Their personal ambition and the greater good of the company are one and the same.

Can one change from the inside out in a workshop or a professional develop program? Of course not. However, one can identify, study and put into practice those universal principles that make one a great human being - for lack of a more humble term. Those, combined with great management skills practiced over time, will make one a great leader.

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Strategically Managing the Wave of Turnover

2010-04-22Image by bgottsab via Flickr

About 10 years ago, I gave a speech at a national insurance management conference in Seattle. At the time, the country was experiencing a serious economic downturn similar, but not as bad as we have gone though the last few years.

Ultimately, the Dow Jones Industrial Average dropped more than 40 percent before rebounding.

The topic was on the recruitment and retention of insurance professionals.

The main message was that the extraordinarily high employee retention numbers were not an accurate reflection of job satisfaction and that before the economy rebounds is the time to be proactive about handing the risk of high turnover.

During those economic times when companies focused on operating "lean," they naturally do not automatically replace employees when they leave. Instead, the burden of their work is spread among those remaining. Furthermore, despite the increased workloads, longer hours and greater stress, companies do not reward their employees with congruent raises and bonuses. In fact, management can project a "be thankful you even have a job in this economy" attitude.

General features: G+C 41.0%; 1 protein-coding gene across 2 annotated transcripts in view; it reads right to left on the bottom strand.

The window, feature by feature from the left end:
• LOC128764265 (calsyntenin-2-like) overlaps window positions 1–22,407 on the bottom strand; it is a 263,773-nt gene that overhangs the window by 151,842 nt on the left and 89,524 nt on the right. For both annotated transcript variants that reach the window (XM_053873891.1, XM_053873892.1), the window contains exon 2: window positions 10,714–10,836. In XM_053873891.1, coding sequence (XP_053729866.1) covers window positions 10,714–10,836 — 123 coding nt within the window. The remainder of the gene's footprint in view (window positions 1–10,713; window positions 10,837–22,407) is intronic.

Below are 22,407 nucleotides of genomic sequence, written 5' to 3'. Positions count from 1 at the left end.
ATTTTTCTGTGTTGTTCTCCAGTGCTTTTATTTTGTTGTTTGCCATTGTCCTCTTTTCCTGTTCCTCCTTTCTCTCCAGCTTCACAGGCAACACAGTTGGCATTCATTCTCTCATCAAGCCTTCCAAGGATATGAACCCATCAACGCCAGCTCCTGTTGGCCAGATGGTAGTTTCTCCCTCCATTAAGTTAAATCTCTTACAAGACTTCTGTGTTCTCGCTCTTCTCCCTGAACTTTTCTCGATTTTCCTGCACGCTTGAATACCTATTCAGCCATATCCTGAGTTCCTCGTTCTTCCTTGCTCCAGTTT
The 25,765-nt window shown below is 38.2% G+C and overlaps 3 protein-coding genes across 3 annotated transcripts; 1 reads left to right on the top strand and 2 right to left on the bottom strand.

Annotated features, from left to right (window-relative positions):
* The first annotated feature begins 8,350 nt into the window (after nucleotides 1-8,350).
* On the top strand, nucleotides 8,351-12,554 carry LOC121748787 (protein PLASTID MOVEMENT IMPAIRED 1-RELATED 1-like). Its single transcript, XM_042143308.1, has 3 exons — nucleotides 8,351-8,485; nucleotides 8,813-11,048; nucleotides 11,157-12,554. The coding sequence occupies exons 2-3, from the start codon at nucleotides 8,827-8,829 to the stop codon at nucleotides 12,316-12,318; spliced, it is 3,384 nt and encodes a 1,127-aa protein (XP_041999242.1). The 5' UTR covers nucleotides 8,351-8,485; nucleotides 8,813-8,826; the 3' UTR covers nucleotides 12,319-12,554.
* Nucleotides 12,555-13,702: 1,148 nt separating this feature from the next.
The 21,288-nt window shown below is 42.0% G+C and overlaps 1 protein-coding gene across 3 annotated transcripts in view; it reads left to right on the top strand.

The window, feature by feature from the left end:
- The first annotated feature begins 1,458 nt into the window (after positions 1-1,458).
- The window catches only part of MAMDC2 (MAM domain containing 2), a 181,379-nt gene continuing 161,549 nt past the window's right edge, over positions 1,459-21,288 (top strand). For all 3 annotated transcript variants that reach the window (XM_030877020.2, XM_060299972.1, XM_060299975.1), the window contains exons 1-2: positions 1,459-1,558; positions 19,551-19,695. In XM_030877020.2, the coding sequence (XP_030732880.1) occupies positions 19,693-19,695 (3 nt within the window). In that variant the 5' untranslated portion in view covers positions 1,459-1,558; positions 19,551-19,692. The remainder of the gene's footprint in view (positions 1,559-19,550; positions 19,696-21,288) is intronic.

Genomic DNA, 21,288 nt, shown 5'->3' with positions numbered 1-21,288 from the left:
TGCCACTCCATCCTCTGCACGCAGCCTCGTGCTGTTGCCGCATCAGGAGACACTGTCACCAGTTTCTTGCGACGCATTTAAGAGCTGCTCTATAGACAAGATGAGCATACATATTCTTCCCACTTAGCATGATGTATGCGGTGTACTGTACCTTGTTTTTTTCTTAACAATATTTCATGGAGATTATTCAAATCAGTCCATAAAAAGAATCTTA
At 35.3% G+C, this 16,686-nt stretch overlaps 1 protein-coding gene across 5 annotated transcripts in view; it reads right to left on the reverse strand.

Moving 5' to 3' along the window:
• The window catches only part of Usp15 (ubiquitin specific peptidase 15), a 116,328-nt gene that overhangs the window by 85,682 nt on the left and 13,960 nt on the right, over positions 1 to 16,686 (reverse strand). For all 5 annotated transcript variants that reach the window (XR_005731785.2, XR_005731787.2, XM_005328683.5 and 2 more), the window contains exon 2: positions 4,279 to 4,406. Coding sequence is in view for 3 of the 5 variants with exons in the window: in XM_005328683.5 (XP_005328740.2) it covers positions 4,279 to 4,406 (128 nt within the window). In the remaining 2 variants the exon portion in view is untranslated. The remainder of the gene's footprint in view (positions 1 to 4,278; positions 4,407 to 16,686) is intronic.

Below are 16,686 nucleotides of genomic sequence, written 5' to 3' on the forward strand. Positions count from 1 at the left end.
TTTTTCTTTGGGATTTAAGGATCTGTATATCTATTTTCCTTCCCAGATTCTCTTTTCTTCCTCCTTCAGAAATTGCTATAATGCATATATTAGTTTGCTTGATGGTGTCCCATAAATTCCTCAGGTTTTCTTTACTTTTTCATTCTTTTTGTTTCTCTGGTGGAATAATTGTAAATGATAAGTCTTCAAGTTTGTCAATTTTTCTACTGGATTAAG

From an employer/employee relationship point of view, the company is making some big withdrawals.

Well, history is repeating itself. A recent survey conducted by Right Management asked employees...

Have you been approached by another company with a job offer in the past year?

Yes      45%
No       55%

Given the high cost of turnover, perhaps this is a risk that needs to be strategically managed. Rather than salary increases across the board or any other broad stroke measures, consider these steps.

  1. Review and sharpen the focus of your corporate vision.
  2. Analyze your organization chart to determine if the company is structured appropriately to make the journey towards the vision.
  3. With a clear vision and the right structure in mind, begin and maintain an ongoing dialogue about the future with those whose retention is strategically important.
  4. Create retention strategies around their needs that are also congruent with the corporate vision and culture.

For some companies, the percentage of people whose "retention is strategically important" may be small. However, for those that are already structured well, every job is important. If successful hiring strategies have been in place, those people whose "retention is strategically important" may include nearly everyone.

What suggestions do you have for companies that are at risk of experiencing high turnover as the economy continues to recover?